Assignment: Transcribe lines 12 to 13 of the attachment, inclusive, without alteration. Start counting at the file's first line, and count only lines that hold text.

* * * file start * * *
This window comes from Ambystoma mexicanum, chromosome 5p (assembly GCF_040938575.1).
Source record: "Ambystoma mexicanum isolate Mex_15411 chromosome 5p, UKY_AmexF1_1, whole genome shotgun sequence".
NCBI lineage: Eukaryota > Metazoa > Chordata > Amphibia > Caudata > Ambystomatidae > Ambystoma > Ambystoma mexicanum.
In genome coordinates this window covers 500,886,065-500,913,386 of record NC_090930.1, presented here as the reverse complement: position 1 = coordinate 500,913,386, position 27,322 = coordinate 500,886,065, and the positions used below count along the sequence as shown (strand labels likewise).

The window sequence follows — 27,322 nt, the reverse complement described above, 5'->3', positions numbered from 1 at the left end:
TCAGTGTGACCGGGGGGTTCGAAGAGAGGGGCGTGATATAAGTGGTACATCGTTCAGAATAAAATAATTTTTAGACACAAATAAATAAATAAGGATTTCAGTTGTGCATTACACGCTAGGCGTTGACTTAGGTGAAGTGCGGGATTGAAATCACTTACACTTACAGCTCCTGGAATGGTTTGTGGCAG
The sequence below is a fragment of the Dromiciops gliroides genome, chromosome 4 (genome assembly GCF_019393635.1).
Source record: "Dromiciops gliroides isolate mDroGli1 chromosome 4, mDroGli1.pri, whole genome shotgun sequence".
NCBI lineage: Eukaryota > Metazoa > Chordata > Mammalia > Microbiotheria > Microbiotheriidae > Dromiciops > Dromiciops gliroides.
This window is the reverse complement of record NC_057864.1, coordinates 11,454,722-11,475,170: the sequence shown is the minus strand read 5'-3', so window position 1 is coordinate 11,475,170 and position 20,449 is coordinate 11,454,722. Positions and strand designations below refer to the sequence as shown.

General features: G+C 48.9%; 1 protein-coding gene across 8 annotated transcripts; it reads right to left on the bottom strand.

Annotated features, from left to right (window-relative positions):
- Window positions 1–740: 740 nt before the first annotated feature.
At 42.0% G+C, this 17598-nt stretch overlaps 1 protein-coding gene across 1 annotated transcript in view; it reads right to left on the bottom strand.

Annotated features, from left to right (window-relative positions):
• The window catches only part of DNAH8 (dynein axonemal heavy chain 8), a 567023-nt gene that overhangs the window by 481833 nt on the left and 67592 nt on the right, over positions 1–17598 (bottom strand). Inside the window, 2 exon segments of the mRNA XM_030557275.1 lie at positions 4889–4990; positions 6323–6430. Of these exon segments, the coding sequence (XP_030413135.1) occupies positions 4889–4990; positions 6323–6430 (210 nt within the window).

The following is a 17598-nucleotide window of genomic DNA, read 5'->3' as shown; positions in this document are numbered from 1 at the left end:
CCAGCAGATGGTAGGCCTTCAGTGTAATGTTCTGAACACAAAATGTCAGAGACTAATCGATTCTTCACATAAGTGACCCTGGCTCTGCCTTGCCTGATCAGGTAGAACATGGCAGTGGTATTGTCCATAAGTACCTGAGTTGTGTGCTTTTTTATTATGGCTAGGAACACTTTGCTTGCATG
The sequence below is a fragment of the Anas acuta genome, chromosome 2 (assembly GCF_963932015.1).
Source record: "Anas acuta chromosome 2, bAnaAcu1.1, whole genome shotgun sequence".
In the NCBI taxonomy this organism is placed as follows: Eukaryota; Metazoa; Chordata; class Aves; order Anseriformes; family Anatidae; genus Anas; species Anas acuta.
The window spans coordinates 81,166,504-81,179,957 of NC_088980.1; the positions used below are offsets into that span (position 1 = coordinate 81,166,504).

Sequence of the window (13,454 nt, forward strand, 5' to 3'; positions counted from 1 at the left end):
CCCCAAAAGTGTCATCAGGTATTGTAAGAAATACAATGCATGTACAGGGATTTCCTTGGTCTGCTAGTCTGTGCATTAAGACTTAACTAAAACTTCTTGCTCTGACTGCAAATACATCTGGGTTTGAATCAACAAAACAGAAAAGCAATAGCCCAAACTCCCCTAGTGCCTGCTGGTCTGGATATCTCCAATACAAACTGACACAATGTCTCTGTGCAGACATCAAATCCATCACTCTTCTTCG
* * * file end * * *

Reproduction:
Annotated features, from left to right (window-relative positions):
- Window positions 1–740: 740 nt before the first annotated feature.